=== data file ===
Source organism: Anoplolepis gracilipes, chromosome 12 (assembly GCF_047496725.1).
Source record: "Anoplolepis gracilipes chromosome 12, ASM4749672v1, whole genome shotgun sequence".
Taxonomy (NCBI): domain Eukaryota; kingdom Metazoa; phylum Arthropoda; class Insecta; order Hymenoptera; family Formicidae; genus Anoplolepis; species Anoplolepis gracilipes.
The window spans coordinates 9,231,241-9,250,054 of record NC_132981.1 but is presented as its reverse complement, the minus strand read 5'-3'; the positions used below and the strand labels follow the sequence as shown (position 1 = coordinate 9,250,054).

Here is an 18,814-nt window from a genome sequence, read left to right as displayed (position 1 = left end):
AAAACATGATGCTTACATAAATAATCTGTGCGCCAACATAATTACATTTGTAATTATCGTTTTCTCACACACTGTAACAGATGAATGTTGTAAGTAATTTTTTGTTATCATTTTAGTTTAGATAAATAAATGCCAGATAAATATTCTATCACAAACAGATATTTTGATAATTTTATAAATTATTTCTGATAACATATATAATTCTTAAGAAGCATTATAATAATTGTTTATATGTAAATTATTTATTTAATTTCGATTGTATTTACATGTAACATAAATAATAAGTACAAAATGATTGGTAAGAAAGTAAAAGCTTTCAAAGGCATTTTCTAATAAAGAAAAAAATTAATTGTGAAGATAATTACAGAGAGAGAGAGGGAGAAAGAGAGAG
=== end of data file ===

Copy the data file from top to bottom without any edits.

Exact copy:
Source organism: Anoplolepis gracilipes, chromosome 12 (assembly GCF_047496725.1).
Source record: "Anoplolepis gracilipes chromosome 12, ASM4749672v1, whole genome shotgun sequence".
Taxonomy (NCBI): domain Eukaryota; kingdom Metazoa; phylum Arthropoda; class Insecta; order Hymenoptera; family Formicidae; genus Anoplolepis; species Anoplolepis gracilipes.
The window spans coordinates 9,231,241-9,250,054 of record NC_132981.1 but is presented as its reverse complement, the minus strand read 5'-3'; the positions used below and the strand labels follow the sequence as shown (position 1 = coordinate 9,250,054).

Here is an 18,814-nt window from a genome sequence, read left to right as displayed (position 1 = left end):
AAAACATGATGCTTACATAAATAATCTGTGCGCCAACATAATTACATTTGTAATTATCGTTTTCTCACACACTGTAACAGATGAATGTTGTAAGTAATTTTTTGTTATCATTTTAGTTTAGATAAATAAATGCCAGATAAATATTCTATCACAAACAGATATTTTGATAATTTTATAAATTATTTCTGATAACATATATAATTCTTAAGAAGCATTATAATAATTGTTTATATGTAAATTATTTATTTAATTTCGATTGTATTTACATGTAACATAAATAATAAGTACAAAATGATTGGTAAGAAAGTAAAAGCTTTCAAAGGCATTTTCTAATAAAGAAAAAAATTAATTGTGAAGATAATTACAGAGAGAGAGAGGGAGAAAGAGAGAG